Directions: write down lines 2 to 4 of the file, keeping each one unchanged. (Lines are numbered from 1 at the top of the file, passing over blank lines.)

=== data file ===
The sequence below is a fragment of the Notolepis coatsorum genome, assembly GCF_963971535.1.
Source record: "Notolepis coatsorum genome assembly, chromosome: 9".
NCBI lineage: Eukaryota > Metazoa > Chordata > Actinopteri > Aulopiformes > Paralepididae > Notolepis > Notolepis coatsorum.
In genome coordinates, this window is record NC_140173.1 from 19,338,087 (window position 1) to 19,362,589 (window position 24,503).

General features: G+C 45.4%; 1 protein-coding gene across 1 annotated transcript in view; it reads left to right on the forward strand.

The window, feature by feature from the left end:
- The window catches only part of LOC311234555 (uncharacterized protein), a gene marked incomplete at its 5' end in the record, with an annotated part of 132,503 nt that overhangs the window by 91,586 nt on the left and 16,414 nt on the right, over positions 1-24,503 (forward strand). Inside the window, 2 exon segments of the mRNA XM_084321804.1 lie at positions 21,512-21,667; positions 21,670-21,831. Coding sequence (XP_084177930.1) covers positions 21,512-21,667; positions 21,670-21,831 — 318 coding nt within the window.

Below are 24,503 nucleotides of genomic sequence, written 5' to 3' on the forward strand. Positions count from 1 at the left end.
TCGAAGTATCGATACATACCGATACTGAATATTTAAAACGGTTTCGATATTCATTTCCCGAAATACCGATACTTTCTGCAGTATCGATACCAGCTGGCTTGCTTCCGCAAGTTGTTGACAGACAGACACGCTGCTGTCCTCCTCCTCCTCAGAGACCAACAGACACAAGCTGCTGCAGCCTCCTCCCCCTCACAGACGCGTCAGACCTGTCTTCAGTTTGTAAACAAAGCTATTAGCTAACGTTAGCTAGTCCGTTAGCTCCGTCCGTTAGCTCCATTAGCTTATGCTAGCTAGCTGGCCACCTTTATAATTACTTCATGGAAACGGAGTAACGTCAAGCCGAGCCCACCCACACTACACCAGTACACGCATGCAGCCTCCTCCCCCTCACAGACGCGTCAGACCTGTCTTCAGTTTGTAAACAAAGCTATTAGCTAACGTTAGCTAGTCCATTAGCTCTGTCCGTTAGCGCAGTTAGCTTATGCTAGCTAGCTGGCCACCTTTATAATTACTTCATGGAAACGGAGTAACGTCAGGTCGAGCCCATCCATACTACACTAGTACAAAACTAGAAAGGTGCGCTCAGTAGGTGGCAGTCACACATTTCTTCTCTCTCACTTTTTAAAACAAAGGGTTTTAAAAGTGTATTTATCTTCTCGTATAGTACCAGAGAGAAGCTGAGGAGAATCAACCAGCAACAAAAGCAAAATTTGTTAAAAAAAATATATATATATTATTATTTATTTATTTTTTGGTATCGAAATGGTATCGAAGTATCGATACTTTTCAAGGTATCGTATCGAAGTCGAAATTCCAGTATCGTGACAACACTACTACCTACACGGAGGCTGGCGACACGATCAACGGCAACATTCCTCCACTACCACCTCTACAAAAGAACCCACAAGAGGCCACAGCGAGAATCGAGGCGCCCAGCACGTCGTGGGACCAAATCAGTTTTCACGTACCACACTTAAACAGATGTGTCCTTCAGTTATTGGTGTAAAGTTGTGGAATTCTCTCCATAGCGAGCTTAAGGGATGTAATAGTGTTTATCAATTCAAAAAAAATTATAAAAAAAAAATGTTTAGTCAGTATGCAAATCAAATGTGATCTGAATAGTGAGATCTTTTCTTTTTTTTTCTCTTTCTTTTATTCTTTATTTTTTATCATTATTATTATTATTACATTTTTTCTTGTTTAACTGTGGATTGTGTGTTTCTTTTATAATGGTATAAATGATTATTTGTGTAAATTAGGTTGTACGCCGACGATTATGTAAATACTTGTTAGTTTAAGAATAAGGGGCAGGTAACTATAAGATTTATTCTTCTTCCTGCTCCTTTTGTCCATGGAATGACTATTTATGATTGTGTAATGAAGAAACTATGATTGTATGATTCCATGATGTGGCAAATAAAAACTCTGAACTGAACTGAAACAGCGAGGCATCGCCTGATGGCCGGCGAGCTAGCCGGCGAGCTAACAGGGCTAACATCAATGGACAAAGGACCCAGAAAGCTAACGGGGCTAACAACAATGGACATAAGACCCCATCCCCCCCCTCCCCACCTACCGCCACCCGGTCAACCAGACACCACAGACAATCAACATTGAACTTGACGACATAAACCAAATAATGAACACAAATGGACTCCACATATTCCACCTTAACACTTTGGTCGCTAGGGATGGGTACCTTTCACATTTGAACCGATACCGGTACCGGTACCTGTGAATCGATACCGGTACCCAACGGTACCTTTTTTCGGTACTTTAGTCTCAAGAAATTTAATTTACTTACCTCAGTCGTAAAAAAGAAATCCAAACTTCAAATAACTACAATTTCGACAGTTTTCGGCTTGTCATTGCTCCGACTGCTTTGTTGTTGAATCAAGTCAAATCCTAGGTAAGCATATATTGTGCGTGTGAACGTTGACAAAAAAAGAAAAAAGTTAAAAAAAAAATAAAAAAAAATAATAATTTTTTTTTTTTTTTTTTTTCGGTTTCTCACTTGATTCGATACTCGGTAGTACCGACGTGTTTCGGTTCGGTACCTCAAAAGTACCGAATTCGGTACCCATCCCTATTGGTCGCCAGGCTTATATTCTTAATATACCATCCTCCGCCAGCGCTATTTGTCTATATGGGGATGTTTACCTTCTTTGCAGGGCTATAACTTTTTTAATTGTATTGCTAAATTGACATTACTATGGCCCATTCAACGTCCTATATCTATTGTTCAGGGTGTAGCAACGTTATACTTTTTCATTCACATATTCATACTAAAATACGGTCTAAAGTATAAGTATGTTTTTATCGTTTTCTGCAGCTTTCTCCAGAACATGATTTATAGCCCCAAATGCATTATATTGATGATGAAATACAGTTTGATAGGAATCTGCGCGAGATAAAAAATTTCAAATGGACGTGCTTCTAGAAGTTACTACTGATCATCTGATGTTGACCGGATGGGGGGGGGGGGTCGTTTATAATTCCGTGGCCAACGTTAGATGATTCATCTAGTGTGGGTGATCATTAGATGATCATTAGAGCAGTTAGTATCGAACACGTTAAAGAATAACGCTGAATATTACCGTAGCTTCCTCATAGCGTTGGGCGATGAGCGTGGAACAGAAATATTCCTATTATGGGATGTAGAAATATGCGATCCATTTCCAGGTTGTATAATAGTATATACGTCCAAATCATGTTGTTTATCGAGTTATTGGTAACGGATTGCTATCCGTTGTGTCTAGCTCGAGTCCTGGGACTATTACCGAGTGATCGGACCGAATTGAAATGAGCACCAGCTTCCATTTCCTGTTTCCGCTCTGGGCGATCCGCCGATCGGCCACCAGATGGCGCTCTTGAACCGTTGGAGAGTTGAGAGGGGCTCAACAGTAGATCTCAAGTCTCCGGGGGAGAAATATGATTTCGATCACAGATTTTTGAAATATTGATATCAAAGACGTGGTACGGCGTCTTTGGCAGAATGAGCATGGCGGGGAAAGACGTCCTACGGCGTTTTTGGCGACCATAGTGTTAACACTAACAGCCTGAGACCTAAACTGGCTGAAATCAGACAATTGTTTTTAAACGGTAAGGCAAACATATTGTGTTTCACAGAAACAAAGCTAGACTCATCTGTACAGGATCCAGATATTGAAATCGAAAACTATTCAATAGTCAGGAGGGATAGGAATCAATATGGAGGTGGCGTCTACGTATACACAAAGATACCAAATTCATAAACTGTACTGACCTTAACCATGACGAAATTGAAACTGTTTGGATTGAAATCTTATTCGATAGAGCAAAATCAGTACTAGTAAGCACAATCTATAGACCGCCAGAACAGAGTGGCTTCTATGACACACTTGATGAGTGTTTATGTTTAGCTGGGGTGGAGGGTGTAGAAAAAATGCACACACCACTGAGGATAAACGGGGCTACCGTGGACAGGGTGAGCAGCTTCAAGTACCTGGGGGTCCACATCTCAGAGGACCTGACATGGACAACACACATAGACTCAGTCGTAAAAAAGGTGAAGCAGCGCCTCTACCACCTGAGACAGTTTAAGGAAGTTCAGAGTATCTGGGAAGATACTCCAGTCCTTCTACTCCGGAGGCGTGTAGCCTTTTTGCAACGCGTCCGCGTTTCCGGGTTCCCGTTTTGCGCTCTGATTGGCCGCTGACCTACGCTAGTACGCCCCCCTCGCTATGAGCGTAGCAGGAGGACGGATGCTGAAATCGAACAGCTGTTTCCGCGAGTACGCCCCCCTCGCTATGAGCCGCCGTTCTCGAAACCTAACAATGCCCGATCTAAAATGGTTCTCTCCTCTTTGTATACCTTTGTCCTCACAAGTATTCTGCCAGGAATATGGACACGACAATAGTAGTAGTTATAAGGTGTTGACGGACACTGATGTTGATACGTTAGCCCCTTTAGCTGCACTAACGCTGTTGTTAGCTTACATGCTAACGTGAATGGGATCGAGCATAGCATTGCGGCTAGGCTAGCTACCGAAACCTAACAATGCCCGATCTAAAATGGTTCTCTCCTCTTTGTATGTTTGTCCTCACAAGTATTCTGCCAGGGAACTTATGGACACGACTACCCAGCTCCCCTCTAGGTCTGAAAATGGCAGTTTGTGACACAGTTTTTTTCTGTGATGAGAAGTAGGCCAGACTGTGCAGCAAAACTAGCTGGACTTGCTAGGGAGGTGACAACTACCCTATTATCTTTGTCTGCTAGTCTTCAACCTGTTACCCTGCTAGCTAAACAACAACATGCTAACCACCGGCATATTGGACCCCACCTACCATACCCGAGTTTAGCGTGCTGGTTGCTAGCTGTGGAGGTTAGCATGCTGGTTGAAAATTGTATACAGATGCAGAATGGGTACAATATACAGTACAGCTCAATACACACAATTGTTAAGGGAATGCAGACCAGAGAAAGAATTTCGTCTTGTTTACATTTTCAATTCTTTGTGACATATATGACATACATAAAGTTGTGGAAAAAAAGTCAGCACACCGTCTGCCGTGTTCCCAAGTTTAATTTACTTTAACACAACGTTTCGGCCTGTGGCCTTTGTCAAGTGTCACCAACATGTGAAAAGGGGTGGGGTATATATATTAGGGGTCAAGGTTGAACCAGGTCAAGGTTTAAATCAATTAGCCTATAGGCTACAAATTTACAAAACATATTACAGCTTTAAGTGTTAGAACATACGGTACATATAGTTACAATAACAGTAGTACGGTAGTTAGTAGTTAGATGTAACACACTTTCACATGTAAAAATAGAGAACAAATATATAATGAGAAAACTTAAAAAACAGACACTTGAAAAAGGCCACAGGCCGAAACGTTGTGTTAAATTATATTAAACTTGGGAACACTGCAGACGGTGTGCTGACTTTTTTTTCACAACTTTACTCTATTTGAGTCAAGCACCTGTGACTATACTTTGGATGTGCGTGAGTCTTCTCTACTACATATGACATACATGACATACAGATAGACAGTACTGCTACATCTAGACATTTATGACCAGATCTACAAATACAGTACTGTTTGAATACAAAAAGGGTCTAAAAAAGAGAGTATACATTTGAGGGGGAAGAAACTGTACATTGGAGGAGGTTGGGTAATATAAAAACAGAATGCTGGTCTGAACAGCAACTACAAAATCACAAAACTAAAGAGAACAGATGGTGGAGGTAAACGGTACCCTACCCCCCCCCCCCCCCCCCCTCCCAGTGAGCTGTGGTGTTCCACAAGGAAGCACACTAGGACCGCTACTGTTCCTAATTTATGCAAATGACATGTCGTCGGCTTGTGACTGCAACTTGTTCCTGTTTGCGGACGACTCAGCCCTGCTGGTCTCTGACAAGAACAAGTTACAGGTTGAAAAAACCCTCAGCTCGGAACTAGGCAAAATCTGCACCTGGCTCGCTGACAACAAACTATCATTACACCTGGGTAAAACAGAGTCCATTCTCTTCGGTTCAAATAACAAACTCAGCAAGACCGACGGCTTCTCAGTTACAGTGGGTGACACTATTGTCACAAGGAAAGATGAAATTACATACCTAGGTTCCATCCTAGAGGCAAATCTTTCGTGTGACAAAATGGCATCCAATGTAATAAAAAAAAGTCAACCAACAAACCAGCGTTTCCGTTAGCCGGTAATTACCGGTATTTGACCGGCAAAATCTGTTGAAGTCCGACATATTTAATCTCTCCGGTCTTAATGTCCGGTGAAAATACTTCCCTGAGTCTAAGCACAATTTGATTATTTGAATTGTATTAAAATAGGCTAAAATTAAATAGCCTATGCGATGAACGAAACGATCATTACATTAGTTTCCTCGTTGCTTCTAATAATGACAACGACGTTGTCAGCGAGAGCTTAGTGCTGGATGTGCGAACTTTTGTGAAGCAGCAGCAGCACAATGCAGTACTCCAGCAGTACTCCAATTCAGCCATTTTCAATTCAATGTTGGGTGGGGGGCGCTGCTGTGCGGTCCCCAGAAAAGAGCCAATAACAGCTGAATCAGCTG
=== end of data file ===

Source record: "Notolepis coatsorum genome assembly, chromosome: 9".
NCBI lineage: Eukaryota > Metazoa > Chordata > Actinopteri > Aulopiformes > Paralepididae > Notolepis > Notolepis coatsorum.
In genome coordinates, this window is record NC_140173.1 from 19,338,087 (window position 1) to 19,362,589 (window position 24,503).